The General Agreement on Trade in Services under the World Trade Organisation defines Mode 1 as covering a range of outsourcing activities such as business process outsourcing, legal process outsourcing and knowledge process outsourcing. Europe could offer India a $45-billion opportunity in this sector if it opens it up. This could help create millions of direct white collar jobs and many more indirect blue collar employment opportunities. Mode 4 deals with the movement of professionals across national borders. Easier norms under Mode 4 will lead to EU giving Indian professionals preferential access to its labour market, thus, boosting India's remittance economy. But this could lead to a domestic backlash in European countries that are grappling with high levels of unemployment. So, Brussels is sitting tight on this issue.
The IPR hurdle
EU is also pushing India to tighten its intellectual property regime beyond the parameters mandated by the World Trade Organisation in order to protect its own pharmaceutical monopolies and undercut India emergence as the world leader in cheap generic drugs. Agreeing to these terms could seriously hamper the Modi government's attempts to ensure cheap and universal healthcare for all Indians. It could also seriously set back efforts at providing universal healthcare to Africans and other poor people worldwide since India supplies a large portion of the cheap life saving drugs needed for this. Since neither side is willing to blink on this issue, the matter remains in limbo.
Give and take
India, on the other hand, is keenly aware that the size of its market is its biggest attraction and so will not give in to EU's demands for greater market access without getting reciprocation on the services front. ”India is a large market. We have a large middle class with substantial purchasing power. This makes India a very attractive market for anyone negotiating with us. At the same time, we also have a large number of people who are poor. The government has to keep their interests in mind. Then, there are sectors such as automobiles, auto components and pharmaceuticals, to name only three, in which India is globally competitive and in which our companies have earned global acclaim,” India's Commerce Minister Nirmala Sitharaman had told India Inc in an exclusive interview. ”When we negotiate trade deals, we have ensure that our partner country gives us as much access in these and other sectors such as services as we give them. There has to be a spirit of give and take when working out the details and we have to make sure we get a good deal that protects our national interest,” she had said.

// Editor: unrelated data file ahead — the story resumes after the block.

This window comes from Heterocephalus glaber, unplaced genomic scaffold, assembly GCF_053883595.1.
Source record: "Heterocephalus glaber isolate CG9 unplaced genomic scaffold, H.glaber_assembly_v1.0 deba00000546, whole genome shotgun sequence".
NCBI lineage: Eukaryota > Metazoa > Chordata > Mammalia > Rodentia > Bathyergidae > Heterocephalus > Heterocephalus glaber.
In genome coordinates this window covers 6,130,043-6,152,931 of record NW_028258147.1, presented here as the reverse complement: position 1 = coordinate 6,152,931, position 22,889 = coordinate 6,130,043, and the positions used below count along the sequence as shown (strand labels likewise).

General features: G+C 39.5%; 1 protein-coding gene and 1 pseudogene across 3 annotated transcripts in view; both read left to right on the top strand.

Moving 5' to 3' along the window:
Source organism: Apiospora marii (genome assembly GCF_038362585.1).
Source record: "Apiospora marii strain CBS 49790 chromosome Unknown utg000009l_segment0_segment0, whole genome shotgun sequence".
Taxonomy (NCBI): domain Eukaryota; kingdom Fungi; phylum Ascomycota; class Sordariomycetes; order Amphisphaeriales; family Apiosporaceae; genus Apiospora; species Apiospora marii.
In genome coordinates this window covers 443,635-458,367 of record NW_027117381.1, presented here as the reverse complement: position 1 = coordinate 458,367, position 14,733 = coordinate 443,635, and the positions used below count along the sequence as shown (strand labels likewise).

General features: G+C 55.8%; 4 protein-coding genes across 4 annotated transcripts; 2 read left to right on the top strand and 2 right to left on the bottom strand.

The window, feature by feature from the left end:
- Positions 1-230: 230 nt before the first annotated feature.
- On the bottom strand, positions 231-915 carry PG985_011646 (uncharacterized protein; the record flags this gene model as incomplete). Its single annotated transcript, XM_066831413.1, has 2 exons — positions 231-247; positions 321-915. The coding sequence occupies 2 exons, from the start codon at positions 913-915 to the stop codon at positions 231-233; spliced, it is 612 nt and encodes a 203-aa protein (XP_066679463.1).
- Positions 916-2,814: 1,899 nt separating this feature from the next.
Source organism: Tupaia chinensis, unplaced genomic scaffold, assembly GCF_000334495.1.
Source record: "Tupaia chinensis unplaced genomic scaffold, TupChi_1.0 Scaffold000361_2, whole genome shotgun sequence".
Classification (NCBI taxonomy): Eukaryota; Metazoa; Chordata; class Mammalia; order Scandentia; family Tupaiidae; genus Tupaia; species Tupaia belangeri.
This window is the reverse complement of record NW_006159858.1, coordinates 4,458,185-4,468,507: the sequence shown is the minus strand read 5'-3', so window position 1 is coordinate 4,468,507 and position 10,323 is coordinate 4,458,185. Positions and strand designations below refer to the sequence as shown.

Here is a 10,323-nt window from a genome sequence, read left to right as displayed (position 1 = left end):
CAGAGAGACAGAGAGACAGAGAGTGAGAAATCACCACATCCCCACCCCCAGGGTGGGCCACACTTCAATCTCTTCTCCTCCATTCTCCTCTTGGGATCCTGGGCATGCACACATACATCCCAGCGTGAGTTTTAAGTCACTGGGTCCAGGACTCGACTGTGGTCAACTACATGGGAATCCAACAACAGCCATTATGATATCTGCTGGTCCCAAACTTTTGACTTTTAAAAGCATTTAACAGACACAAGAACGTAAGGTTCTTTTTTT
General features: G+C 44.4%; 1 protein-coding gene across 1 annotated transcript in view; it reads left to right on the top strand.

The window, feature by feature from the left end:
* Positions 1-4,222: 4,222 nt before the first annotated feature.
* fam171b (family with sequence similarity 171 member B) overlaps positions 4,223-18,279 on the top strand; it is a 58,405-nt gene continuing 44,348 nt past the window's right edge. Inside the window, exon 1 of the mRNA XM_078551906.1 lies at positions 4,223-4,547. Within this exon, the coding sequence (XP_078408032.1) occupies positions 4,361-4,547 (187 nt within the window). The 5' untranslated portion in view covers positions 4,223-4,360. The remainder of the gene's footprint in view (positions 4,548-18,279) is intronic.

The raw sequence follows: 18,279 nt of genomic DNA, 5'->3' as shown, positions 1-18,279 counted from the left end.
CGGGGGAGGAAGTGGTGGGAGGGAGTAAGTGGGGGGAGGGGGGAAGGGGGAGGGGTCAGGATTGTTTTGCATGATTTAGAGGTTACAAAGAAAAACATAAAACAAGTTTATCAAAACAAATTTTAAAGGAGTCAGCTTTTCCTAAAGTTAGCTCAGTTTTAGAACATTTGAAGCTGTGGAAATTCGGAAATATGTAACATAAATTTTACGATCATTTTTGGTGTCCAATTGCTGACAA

Bypassing Brussels
Some analysts feel India can pursue one-on-one ties with individual countries within EU even as negotiations with Brussels drag on. Within the bloc, Germany is India's largest trade partner and also the largest investor into India. Then, France is an important strategic and economic partner and one of the top sources of defence equipment for this country. This, to some extent, explains the inordinate delay in firming up the pact.
Renewed efforts at sealing pact
Following a recent summit level meeting between India and the EU, a statement released officially said: “The leaders welcomed that both sides have re-engaged in discussions with a view to considering how to further the EU-India Broad-based Trade and Investment Agreement (BTIA) negotiations.... Both sides remain engaged to discuss how to deepen bilateral trade and investment relations in order to fully reap the benefits, including through negotiations on the BTIA”.
Moving forward
Despite the stalled BTIA pact, India and the EU are taking forward their cooperation on a range of issues. The EU-India Agenda for Action-2020, endorsed by Prime Minister Narendra Modi and the presidents of the European Council and European Commission, envisioned a firm partnership on climate change, foreign policy, counter terrorism, disarmament, strategic ties, transport and space cooperation. This indicates a clear effort to move away from the current stalemate. But will they With post-Brexit ties with Great Britain still hogging a disproportionate amount of attention and with the German, French and other bilateral relationships jogging along, there is actually little incentive for New Delhi to make the concessions Brussels is demanding. Then, following India's new strategic clinch with the US, there is little additional benefit that EU can offer India on the geo-strategic front. So, experts expect India-EU ties to remain stuck for a while in warm rhetoric but to achieve their full potential, it needs a little more flexibility from Brussels.